Legal Reform Related to Interracial Koreans
Washington University Global Studies Law Review
Since the 1997 financial crisis, South Korea has strived to compete on the world economic stage and has now emerged as Asia’s fourth-largest economy as well as a major player among the world’s top developed nations. Through private companies’ cross-border transactions and the South Korean government’s signing of free trade agreements with other countries, South Korea continues to globalize economically and grow as an international business hub.
Yes, extensive globalization has not weakened South Korea’s nationalistic mindset. According to recent polls by the Ministry of Gender Equality and Family and the Asian Institute, nearly eighty-seven percent of South Koreans stress the importance of Korean blood lineage while thirty-two percent of Koreans consider mixed-race families as a “threat to social cohesion.” Eighty-three percent of South Koreans also believe Korean descendants living abroad still belong to the Korean ethnicity even if they have become residents or citizens of a foreign country. Ethnic homogeneity based on blood and ancestry continues to play a key role in South Korean society.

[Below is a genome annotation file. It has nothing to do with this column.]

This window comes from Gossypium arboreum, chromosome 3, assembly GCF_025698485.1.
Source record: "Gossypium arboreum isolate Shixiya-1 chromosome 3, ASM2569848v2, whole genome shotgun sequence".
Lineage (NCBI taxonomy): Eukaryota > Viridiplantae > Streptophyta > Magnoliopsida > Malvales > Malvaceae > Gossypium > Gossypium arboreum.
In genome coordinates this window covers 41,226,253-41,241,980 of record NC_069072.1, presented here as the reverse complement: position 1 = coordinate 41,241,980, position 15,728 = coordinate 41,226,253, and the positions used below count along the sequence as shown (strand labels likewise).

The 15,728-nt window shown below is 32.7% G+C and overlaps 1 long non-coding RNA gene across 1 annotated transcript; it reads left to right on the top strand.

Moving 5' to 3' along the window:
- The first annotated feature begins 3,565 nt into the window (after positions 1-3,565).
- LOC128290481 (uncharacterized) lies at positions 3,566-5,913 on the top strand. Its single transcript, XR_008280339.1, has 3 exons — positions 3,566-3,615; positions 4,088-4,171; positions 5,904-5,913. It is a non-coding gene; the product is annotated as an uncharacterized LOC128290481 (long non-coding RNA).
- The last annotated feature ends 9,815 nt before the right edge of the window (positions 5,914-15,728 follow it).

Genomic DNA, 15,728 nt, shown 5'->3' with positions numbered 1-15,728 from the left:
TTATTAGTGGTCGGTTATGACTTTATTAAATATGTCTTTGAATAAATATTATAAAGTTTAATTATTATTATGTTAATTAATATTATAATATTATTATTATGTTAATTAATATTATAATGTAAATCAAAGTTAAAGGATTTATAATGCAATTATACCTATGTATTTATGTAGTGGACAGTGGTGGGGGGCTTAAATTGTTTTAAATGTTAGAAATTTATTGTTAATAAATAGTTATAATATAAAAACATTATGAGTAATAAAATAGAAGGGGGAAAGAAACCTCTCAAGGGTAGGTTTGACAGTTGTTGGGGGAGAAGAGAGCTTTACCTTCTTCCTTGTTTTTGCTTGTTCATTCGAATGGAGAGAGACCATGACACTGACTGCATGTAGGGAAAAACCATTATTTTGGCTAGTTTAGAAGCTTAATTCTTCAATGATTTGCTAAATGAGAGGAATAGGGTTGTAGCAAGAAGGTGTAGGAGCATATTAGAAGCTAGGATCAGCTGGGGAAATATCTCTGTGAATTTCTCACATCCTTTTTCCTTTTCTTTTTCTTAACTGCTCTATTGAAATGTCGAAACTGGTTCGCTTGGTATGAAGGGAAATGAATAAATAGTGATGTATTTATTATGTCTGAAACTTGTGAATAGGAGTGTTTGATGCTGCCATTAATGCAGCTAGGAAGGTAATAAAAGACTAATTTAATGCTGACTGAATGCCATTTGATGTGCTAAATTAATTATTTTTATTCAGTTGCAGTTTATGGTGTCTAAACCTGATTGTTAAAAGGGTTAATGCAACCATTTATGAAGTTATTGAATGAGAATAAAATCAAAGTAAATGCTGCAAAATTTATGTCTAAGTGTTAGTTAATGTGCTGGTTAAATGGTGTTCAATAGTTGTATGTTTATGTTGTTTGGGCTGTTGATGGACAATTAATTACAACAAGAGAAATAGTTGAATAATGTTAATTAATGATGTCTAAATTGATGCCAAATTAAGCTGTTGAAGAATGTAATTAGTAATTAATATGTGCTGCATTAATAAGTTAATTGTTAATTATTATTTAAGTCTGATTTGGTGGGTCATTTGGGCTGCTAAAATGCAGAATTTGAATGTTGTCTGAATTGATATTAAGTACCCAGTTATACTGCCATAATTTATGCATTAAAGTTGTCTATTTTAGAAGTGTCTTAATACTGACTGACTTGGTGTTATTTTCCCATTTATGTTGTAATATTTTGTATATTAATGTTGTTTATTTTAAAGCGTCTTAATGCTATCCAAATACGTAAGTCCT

This ethnic nationalism, though crucial to cultural preservation during Japanese colonial rule, has had oppressive, discriminatory effects on those who do not fit the mold. Part II of this note will examine the background on Korea’s ethnic nationalism. Part III will discuss Korea’s historical and post-Korean War experience with non-Koreans. In Part IV, the treatment of two significant groups of interracial Koreans, the Amerasians and Koasians, will be examined. Part V will consider the current laws and legal reform regarding the better treatment of interracial Koreans.
Legal Reform Related to Interracial Koreans,
Wash. U. Global Stud. L. Rev.